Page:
I find it a bit interesting that NOT ONE mention is made of the scores of cosplayers wearing adult oriented costumes that populate this convention. No calling out for a censored dress code? It makes me think this is all fake and is to promote one of the Horror projects mentioned.

    • Alyssa Murphy says:

      Cosplay and Booth Placement are two completely separate entities at a convention and are hardly related. This is specifically about a matter that SDCC executed poorly and was in full control of.

      Sid, your experiences as a child do not negate the experiences of other children. There are children who are more sensitive to these kinds of things than others. Children with disabilities especially; and I promise there are all kinds of Whovian children, from kids like you were to kids with autism to kids who are just plain scared of zombies and blood and gore. These children should be able to enjoy their interests without having to worry about things their afraid of being shoved in their faces.

      • Smell_the_glove_Alyssa says:

        No, they should not be watching the violent, gorefest that is DR. WHO, or any other adult programs they can’t handle. There is some incompetent parenting going on here.
        The reason why we have “Blue’s Clues,” “Playhouse Disney,” “Thomas the Tank Engine,” etc. is so these candy-ass wussy children and their candy-ass wussy parents can enjoy the non-triggering bland entertainment made just for them without trying to pollute the scary grown-up shows with their kindergarten nonsense. Why don’t you just give up and spend the rest of your lives in your crib?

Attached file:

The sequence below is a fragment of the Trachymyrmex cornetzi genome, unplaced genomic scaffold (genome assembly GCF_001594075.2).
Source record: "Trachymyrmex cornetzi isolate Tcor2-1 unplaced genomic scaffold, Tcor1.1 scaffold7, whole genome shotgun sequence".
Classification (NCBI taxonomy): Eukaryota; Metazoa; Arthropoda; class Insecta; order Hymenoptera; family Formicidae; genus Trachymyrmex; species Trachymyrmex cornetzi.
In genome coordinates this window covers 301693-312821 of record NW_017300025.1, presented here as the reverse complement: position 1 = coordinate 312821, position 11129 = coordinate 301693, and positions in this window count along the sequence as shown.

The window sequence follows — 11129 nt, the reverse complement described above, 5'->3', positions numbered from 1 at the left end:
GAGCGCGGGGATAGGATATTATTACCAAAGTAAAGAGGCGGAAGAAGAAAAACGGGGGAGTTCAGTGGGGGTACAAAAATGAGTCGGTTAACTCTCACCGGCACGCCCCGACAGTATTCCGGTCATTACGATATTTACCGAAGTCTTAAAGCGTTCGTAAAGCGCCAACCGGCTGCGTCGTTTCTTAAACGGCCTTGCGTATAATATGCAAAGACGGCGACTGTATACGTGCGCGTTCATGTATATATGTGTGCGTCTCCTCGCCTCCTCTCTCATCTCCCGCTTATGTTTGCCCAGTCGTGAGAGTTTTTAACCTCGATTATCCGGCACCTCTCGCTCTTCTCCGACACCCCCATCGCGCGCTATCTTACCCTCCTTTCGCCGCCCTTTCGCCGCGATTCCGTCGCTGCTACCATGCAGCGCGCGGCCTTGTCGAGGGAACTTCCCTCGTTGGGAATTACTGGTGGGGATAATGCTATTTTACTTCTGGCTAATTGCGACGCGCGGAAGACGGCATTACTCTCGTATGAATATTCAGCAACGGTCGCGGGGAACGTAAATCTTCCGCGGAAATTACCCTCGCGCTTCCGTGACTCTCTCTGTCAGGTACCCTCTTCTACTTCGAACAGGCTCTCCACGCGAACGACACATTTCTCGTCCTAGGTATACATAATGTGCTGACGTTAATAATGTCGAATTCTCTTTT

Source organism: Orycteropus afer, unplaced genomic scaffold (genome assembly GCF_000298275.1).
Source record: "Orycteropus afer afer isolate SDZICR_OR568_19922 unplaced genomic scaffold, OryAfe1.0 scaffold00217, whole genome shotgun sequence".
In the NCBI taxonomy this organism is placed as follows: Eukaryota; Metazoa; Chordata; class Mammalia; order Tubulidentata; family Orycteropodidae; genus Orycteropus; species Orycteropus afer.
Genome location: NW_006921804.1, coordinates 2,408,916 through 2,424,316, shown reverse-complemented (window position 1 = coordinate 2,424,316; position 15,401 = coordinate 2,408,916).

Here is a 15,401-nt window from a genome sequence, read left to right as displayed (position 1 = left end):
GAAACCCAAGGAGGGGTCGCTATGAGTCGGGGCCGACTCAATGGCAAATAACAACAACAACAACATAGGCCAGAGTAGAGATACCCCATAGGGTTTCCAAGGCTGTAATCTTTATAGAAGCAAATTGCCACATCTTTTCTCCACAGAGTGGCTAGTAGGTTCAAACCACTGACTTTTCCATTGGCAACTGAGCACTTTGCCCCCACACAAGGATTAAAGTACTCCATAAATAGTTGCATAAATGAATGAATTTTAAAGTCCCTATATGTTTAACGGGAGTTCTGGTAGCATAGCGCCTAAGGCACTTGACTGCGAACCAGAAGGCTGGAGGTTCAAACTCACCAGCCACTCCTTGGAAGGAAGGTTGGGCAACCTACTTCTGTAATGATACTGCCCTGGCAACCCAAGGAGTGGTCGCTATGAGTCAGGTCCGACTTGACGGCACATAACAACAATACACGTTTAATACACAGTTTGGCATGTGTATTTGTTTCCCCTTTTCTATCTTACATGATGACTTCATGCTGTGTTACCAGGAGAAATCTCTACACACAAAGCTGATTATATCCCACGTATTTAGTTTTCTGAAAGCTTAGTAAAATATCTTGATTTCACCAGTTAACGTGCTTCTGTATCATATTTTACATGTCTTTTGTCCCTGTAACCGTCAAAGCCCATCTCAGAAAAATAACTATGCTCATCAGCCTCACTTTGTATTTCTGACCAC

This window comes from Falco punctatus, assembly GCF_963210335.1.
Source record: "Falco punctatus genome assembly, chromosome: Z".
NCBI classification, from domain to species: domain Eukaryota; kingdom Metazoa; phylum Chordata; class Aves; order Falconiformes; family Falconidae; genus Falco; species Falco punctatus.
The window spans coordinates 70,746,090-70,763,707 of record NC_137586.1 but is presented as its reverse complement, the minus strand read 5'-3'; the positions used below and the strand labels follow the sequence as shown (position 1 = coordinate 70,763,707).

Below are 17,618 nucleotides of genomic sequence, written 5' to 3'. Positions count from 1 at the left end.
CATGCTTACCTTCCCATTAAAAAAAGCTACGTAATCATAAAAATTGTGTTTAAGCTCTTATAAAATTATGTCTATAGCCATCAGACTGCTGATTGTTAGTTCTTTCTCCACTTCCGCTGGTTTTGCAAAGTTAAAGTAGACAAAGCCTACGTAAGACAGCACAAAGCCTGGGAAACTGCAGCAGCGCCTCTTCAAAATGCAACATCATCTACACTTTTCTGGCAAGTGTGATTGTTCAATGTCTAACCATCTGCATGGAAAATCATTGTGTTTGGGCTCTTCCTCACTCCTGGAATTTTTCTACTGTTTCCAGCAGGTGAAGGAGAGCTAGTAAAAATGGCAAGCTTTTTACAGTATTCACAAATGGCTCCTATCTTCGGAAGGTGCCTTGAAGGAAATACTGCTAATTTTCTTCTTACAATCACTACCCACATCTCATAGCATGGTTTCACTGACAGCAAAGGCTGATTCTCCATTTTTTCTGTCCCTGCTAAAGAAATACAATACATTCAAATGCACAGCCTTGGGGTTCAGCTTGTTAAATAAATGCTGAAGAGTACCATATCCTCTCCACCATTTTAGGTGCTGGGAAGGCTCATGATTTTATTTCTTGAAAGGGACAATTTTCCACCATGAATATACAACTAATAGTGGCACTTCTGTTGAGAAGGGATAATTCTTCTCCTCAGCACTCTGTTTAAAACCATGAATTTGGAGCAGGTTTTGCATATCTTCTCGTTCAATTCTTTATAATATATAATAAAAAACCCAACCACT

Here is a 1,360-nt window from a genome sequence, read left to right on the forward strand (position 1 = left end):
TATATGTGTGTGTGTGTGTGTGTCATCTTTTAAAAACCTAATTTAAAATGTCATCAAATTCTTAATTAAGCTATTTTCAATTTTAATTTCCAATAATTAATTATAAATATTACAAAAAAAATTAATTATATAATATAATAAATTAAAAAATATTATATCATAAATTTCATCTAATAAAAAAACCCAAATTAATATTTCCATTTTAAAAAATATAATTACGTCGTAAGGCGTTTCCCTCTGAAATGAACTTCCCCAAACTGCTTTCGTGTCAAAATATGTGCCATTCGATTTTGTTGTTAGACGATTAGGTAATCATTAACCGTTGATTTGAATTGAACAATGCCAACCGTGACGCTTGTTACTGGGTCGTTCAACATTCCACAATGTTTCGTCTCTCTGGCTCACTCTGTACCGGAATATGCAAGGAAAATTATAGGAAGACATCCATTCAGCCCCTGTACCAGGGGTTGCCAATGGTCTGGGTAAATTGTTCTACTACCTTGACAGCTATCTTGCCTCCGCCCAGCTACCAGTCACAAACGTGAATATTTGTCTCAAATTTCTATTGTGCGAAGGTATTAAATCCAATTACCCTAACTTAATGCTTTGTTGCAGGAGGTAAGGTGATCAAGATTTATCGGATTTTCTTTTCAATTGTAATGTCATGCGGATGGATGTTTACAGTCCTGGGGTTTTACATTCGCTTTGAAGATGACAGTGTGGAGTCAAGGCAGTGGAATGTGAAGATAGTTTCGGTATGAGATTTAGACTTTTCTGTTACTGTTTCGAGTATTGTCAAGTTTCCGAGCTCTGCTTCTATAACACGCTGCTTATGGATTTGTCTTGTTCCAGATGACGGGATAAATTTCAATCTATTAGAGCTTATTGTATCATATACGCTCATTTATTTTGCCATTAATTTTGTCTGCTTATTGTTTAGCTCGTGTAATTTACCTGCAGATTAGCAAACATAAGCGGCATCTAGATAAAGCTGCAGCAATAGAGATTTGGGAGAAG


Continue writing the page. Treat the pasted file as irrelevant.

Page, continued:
• Maggie McGee says:

      Sid Terror, just because a child does not like/is frightened by violence and gore, does not make them “cottled” or “sheltered”. (By the way, the word is “coddled”.) It makes them gentle and compassionate…something you seem to be entirely missing. If you haven’t heard of one (a nightmare) causing damage yet, it’s only because you don’t see the world beyond yourself. Just because a child is shocked by graphic violence does not mean they have overly protective parents, it means they have parents who care about them becoming too desensitized to the world around them, as you have obviously become. You sound like you are of a “wet behind the ears” age yourself, Junior. And you clearly do not have any children. Please do us all a favor and don’t.

  8. Anna C says:

    How selfish you sound, Sid Terror! Calling a frightened 9 year old child ‘molly coddled’ and parents ‘over protective’ proves you have no compassion for those who didn’t know it all at the age of 8. You said it yourself – you had the opportunity to visit the Universal Studios where you corrected the Tour Guides with your knowledge of classic monster films. Of course you did! From a precocious (and possibly ‘spoilt’) 8 year old’s viewpoint, of course you knew more than the adults – and I can imagine your constant butting in of the poor guide’s narration as the tour progressed! Were your parents proud or embarrassed by your behaviour?